Simon Pagenaud finally broke through to claim his first IndyCar Series win

After knocking on the door of Victory Lane so consistently often last season, the Friendly Frog – more formally known as Simon Pagenaud – today broke through the door to claim his, and Sam Schmidt’s first IndyCar Series victory as driver and team-owner respectively.

In doing so, Pagenaud survived what was an absolute smash-up festival of carnage throughout the field, with five individual caution periods covering the first 25 of the event’s 70 laps and a ten-car pile-up just for good measure.

After lasting just two corners of Race 1 yesterday, it would be difficult to imagine AJ Allmendinger managing to retire from the race any sooner, but that is exactly what he did. Rolling over the crest on the outside of Turn 2, Allmendinger put the power down sooner than he should have, the car became unbalanced, jerked to the right and into the wall, taking his total race presence for the weekend to a paltry four corners. Later, AJ was near inconsolable when interviewed, saying Roger Penske deserved better from him and that he was sorry he wasn’t able to deliver. Detroit was the final event Penske had signed him up for at the moment, but fans will hopefully see some more of AJ later in the season.

Further up the order, Will Power, starting on the outside of the front row alongside Saturday winner Mike Conway, managed to get around the Englishman before the caution period relating to Allmendinger’s accident was declared, meaning he did not have to cede the position back.

Soon after the restart, Simona De Silvestro suffered a broken steering column at Turn 8 and ploughed into the wall, bringing the caution back out and prompting a number of pit stops among the field.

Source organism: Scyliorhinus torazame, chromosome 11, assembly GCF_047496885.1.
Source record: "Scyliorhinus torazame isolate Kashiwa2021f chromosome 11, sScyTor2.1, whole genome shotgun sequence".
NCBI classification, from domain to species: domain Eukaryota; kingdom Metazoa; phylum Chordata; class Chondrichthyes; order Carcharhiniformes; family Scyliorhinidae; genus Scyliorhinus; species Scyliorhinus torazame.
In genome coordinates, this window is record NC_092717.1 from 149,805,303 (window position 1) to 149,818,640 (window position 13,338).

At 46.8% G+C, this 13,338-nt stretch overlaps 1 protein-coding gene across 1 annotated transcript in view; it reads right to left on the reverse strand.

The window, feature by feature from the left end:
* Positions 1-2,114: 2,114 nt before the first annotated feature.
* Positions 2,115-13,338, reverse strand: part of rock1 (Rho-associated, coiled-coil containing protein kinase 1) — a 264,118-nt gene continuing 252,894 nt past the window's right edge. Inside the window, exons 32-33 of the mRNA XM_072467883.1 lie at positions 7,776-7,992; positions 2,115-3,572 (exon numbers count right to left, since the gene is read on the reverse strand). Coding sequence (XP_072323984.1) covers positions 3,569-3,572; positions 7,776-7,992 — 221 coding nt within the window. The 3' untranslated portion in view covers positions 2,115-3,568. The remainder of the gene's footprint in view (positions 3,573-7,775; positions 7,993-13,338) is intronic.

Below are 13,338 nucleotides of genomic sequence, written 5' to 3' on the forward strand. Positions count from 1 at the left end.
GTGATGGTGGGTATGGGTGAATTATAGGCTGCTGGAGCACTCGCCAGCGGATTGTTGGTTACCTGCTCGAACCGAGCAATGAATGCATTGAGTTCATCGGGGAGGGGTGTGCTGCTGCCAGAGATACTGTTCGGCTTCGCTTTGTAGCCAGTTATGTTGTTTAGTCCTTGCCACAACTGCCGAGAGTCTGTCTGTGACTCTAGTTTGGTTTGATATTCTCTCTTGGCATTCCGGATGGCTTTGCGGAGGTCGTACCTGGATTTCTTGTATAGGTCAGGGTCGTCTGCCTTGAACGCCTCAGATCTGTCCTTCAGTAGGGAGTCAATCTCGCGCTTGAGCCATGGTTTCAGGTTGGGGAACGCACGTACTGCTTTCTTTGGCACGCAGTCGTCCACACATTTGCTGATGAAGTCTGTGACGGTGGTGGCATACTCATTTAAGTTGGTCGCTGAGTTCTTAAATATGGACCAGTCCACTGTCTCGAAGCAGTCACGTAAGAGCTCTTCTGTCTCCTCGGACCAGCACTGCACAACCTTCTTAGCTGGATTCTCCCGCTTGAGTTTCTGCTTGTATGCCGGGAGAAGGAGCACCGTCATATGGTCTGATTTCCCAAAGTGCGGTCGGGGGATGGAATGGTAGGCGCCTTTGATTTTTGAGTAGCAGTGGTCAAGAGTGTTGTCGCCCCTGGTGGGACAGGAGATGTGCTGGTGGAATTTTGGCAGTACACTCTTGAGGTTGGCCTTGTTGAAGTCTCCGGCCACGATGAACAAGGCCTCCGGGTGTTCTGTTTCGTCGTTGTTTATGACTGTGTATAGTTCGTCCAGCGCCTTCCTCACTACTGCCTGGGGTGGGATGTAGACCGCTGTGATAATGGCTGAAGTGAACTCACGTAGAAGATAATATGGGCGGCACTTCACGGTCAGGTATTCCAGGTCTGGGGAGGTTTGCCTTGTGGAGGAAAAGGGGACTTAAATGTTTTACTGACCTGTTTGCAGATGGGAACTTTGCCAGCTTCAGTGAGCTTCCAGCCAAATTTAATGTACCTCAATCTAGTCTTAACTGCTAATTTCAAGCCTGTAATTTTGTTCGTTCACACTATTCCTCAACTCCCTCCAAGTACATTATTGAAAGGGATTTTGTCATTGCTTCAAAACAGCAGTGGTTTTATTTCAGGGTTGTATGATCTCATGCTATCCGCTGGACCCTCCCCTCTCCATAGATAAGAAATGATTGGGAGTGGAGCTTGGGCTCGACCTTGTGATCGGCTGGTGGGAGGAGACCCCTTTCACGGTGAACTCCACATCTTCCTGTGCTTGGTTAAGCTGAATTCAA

The next restart saw Alex Tagliani soon become an unfortunate victim to Ed Carpenter going too hot into Turn 3, bumping the Canadian up the escape road; the Bryan Herta driver crawled back to pitlane for a new front wing.

Elsewhere, E.J. Viso also had to pit for a new wing after clipping Helio Castroneves. The debris was too much for safety crews to remove under a localised yellow flag and Pace Car was again called into action for a brief period.

After the cleanup and yet another restart, Ryan Hunter-Reay removed himself from immediate contention by crashing all by himself as he clipped the wall in Turns 8 and 9, the second hit being quite a bit harder than the first. His suspension was toast and the reigning series champ was out of the running for the time being.

Meanwhile, Race 1 winner Conway was running away with the race, which was being limited only by the ensuing carnage further back. The Dale Coyne pilot at one point opened up a 4-second lead over Will Power in the space of a couple of laps before another accident brought his rampage to a halt.

Much of the field took the chance to make pit stops, while Conway took the gamble and stayed out in the hope another caution period would soon follow. His prayers were answered soon after the next restart, with Takuma Sato sent into the wall at Turn 3 after being squeezed out by Tristan Vautier executing a passing manoeuvre up the inside of the corner. At this stage, it was the fifth caution period in the first 25 laps, proving the point that cautions can often breed more cautions.

As the rapidly dwindling field toured behind the Pace Car, Ryan Hunter-Reay was shown sitting in his car in the garage with his mechanics hastily fixing his suspension with a view to resuming his participation. The action had merit as an increasingly high haul of points towards the Drivers’ Championship was possible if he could finish the race, with many rivals falling around him.

The next restart brought yet another yellow almost immediately, with ten cars involved in a major crash at the next restart. Sebastien Bourdais tipped Will Power sideways as the field headed at speed through the narrow right-left complex at Turns 1 & 2, leading to utter carnage. Graham Rahal was also tipped into a spin, and in the ensuing mess, Ed Carpenter, Alex Tagliani, Justin Wilson and Ryan Briscoe were all caught up. James Hinchcliffe also damaged his front wing going through the mess, and Sebastian Saavedra also suffered rear suspension damage.

Power was livid as he extricated himself from his car, having to be restrained by marshals, although the Aussie still managed to throw his gloves at Bourdais as the Frenchman toured back through behind the pace car as part of a rapidly deteriorating field. Mike Conway pitted at this point and Hunter-Reay resumed with repaired suspension.